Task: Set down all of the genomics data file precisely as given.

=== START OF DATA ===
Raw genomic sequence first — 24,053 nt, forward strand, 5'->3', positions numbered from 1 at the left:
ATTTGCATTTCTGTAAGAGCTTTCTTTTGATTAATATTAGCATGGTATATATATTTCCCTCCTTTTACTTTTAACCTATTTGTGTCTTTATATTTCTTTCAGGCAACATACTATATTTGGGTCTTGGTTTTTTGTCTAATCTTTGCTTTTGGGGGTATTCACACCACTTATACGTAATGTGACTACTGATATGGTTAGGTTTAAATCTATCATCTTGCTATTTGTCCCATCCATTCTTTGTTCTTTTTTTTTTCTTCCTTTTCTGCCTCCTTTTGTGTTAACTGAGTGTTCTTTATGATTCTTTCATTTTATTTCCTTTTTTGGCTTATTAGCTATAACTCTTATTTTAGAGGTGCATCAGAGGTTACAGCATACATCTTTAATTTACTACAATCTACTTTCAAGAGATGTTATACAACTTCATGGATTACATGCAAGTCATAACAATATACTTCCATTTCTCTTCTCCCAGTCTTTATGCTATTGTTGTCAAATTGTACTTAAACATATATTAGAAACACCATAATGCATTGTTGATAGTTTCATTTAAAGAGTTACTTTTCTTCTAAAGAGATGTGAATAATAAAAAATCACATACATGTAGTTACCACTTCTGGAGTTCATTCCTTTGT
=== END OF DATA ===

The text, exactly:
Raw genomic sequence first — 24,053 nt, forward strand, 5'->3', positions numbered from 1 at the left:
ATTTGCATTTCTGTAAGAGCTTTCTTTTGATTAATATTAGCATGGTATATATATTTCCCTCCTTTTACTTTTAACCTATTTGTGTCTTTATATTTCTTTCAGGCAACATACTATATTTGGGTCTTGGTTTTTTGTCTAATCTTTGCTTTTGGGGGTATTCACACCACTTATACGTAATGTGACTACTGATATGGTTAGGTTTAAATCTATCATCTTGCTATTTGTCCCATCCATTCTTTGTTCTTTTTTTTTTCTTCCTTTTCTGCCTCCTTTTGTGTTAACTGAGTGTTCTTTATGATTCTTTCATTTTATTTCCTTTTTTGGCTTATTAGCTATAACTCTTATTTTAGAGGTGCATCAGAGGTTACAGCATACATCTTTAATTTACTACAATCTACTTTCAAGAGATGTTATACAACTTCATGGATTACATGCAAGTCATAACAATATACTTCCATTTCTCTTCTCCCAGTCTTTATGCTATTGTTGTCAAATTGTACTTAAACATATATTAGAAACACCATAATGCATTGTTGATAGTTTCATTTAAAGAGTTACTTTTCTTCTAAAGAGATGTGAATAATAAAAAATCACATACATGTAGTTACCACTTCTGGAGTTCATTCCTTTGT